Elizabeth Gilbert  –  Eat, Pray, Love

Elizabeth Gilbert – Eat, Pray, Love


I remember something that my friend Maria’s
husband, Giulio, said to me once. We were sitting in an outdoor cafe, having
our conversation practice, and he asked me what I thought of Rome. I told him I really loved the place, of course,
but somehow knew it was not my city, not where I’d end up living for the rest of my life. There was something about Rome that didn’t
belong to me, and I couldn’t quite figure out what it was. Just as we were talking, a helpful visual
aid walked by. It was the quintessential Roman woman-a fantastically
maintained, jewelry-sodden forty-something dame wearing four-inch heels, a tight skirt
with a slit as long as your arm, and those sunglasses that look like race cars (and probably
cost as much). She was walking her little fancy dog on a
gem-studded leash, and the fur collar on her tight jacket looked as if it had been made
out of the pelt of her former little fancy dog. She was exuding an unbelievably glamorous
air of: “You will look at me, but I will refuse to look at you.” It was hard to imagine she had ever, even
for ten minutes of her life, not worn mascara. This woman was in every way the opposite of
me, who dresses in a style my sister refers to as “Stevie Nicks Goes to Yoga Class in
Her Pajamas.” I pointed that woman out to Giulio, and I
said, “See, Giulio-that is a Roman woman. Rome cannot be her city and my city, too. Only one of us really belongs here. And I think we both know which one.” Giulio said, “Maybe you and Rome just have
different words.” “What do you mean?” He said, “Don’t you know that the secret to
understanding a city and its people is to learn-what is the word of the street?” Then he went on to explain, in a mixture of
English, Italian and hand gestures, that every city has a single word that defines it, that
identifies most people who live there. If you could read people’s thoughts as they
were passing you on the streets of any given place, you would discover that most of them
are thinking the same thought. Whatever that majority thought might be-that
is the word of the city. And if your personal word does not match the
word of the city, then you don’t really belong there. “What’s Rome’s word?” I asked. “SEX,” he announced. “But isn’t that a stereotype about Rome?” “No.” “But surely there are some people in Rome
thinking about other things than sex?” Giulio insisted: “No. All of them, all day, all they are thinking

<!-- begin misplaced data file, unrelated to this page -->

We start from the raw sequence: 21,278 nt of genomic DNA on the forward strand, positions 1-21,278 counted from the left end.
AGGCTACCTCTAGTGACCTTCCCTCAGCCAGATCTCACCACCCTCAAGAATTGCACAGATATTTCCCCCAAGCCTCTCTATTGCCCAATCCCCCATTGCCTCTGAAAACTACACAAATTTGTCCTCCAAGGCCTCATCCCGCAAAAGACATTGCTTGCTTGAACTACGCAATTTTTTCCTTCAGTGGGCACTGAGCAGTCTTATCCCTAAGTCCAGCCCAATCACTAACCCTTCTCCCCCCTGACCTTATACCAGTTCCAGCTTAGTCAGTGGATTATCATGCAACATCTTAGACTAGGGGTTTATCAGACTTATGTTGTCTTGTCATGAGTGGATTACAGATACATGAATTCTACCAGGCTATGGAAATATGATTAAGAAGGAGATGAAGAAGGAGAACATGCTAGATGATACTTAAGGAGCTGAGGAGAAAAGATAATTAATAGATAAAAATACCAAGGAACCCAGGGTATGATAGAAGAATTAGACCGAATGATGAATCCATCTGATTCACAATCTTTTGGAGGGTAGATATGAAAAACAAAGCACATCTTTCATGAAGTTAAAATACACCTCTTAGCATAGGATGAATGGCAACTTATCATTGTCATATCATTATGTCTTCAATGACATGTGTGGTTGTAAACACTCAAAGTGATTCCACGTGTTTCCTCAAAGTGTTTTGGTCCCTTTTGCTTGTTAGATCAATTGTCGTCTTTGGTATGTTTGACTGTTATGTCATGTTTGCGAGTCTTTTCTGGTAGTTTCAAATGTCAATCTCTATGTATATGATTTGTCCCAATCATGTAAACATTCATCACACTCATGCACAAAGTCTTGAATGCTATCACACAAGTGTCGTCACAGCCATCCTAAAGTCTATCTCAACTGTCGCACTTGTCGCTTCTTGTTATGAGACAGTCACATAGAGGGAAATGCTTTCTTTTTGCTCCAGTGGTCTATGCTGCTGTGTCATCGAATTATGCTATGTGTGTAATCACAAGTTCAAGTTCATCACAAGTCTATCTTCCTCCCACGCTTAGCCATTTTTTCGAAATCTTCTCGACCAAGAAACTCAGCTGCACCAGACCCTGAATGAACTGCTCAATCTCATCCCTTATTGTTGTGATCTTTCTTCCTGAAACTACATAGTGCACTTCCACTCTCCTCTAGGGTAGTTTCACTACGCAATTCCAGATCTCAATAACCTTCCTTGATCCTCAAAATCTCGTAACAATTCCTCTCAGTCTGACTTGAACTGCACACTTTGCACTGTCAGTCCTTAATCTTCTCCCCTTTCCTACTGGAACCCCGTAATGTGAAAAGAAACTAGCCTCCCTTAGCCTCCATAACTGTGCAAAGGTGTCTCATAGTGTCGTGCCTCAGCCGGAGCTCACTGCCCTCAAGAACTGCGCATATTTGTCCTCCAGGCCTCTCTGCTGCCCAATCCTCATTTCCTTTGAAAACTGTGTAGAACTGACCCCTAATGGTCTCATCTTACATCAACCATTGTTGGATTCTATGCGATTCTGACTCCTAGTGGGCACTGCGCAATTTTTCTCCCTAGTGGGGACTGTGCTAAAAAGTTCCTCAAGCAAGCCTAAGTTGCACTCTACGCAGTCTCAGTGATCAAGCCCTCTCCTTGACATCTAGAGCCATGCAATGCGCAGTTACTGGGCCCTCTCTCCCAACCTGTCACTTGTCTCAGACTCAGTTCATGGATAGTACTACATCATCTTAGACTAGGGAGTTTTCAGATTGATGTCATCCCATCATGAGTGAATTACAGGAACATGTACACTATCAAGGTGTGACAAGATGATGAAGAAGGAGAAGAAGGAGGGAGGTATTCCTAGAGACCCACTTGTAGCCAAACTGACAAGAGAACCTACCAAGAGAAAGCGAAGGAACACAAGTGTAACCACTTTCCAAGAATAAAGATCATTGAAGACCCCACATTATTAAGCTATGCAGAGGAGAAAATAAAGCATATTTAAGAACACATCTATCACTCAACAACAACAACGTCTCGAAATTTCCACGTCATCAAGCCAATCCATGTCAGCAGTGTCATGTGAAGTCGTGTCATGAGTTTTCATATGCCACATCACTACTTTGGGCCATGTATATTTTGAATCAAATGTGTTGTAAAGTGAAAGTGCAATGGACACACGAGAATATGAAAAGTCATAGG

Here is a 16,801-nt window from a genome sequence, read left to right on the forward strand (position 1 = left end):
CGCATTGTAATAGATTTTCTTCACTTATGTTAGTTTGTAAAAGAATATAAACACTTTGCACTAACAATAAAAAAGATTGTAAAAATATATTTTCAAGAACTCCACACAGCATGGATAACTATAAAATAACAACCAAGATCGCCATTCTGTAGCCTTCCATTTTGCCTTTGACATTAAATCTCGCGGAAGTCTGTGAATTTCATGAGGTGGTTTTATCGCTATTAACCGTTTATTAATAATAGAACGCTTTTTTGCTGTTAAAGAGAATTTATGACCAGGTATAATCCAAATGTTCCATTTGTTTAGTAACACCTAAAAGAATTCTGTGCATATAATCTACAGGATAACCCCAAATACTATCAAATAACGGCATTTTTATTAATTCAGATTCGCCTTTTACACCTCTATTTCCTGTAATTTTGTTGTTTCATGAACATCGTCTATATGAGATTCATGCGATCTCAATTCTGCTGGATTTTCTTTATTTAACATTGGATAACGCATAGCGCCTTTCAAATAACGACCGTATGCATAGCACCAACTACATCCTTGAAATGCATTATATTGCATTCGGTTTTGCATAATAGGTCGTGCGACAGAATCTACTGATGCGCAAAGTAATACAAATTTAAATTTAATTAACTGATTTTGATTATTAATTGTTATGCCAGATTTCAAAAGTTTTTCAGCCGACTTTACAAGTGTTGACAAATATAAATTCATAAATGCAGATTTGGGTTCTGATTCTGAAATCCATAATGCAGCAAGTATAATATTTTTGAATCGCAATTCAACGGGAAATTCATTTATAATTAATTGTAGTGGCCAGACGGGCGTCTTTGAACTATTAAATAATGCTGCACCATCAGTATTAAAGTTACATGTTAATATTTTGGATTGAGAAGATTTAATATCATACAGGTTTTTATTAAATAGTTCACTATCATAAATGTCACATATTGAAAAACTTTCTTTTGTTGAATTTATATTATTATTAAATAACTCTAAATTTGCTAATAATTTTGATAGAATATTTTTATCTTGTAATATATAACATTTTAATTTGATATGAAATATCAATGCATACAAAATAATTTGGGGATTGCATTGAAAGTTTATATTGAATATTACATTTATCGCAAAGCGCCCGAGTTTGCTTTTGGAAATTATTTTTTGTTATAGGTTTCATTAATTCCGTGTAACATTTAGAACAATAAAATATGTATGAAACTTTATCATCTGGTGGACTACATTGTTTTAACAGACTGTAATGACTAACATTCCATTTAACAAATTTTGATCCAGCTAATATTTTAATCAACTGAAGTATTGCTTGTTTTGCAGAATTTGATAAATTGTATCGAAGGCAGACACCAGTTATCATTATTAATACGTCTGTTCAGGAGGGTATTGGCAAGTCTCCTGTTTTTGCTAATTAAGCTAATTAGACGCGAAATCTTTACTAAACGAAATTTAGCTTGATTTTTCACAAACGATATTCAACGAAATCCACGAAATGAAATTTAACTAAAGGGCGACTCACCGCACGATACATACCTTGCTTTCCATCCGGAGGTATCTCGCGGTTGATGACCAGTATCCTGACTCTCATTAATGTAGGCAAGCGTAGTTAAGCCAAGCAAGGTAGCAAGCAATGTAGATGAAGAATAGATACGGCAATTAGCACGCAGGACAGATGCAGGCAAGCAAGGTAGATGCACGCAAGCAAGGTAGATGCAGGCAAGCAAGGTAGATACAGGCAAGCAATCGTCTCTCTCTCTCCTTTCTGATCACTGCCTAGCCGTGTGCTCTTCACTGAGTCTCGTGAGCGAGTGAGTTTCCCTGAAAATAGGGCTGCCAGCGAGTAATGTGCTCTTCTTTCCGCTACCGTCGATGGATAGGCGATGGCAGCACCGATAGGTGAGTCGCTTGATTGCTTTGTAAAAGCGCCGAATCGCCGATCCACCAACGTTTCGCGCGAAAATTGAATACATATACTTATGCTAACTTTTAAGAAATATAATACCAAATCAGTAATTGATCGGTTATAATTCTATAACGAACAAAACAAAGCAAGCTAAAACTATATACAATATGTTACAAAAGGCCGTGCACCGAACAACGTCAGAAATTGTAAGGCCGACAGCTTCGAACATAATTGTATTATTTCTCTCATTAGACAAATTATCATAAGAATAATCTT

about is SEX.” “Even over at the Vatican?” “That’s different. The Vatican isn’t part of Rome. They have a different word over there. Their word is POWER.” “You’d think it would be FAITH.” “It’s POWER,” he repeated. “Trust me. But the word in Rome-it’s SEX.” Now if you are to believe Giulio, that little
word-SEX-cobbles the streets beneath your feet in Rome, runs through the fountains here,
fills the air like traffic noise. Thinking about it, dressing for it, seeking
it, considering it, refusing it, making a sport and game out of it-that’s all anybody
is doing. Which would make a bit of sense as to why,
for all its gorgeousness, Rome doesn’t quite feel like my hometown. Not at this moment in my life. Because SEX isn’t my word right now. It has been at other times of my life, but
it isn’t right now. Therefore, Rome’s word, as it spins through
the streets, just bumps up against me and tumbles off, leaving no impact. I’m not participating in the word, so I’m
not fully living here. It’s a kooky theory, impossible to prove,
but I sort of like it. Giulio asked, “What’s the word in New York
City?” I thought about this for a moment, then decided. “It’s a verb, of course. I think it’s ACHIEVE.” (Which is subtly but significantly different
from the word in Los Angeles, I believe, which is also a verb: SUCCEED. Later, I will share this whole theory with
my Swedish friend Sofie, and she will offer her opinion that the word on the streets of
Stockholm is CONFORM, which depresses both of us.) I asked Giulio, “What’s the word in Naples?” He knows the south of Italy well. “FIGHT,” he decides. “What was the word in your family when you
were growing up?” That one was difficult. I was trying to think of a single word that
somehow combines both FRUGAL and IRREVERENT. But Giulio was already on to the next and
most obvious question: “What’s your word?” Now that, I definitely could not answer. And still, after a few weeks of thinking about
it, I can’t answer it any better now. I know some words that it definitely isn’t. It’s not MARRIAGE, that’s evident. It’s not FAMILY (though this was the word
of the town I’d lived in for a few years with my husband, and since I did not fit with that
word, this was a big cause of my suffering). It’s not DEPRESSION anymore, thank heavens. I’m not concerned that I share Stockholm’s
word of CONFORM. But I don’t feel that I’m entirely inhabiting
New York City’s ACHIEVE anymore, either, though that had indeed been my word all throughout
my twenties. My word might be SEEK. (Then again, let’s be honest-it might just
as easily be HIDE.) Over the last months in Italy, my word has
largely been PLEASURE, but that word doesn’t match every single part of me, or I wouldn’t
be so eager to get myself to India. My word might be DEVOTION, though this makes
me sound like more of a goody-goody than I am and doesn’t take into account how much
wine I’ve been drinking. I don’t know the answer, and I suppose that’s
what this year of journeying is about. Finding my word. But one thing I can say
with all assurance-it ain’t SEX.

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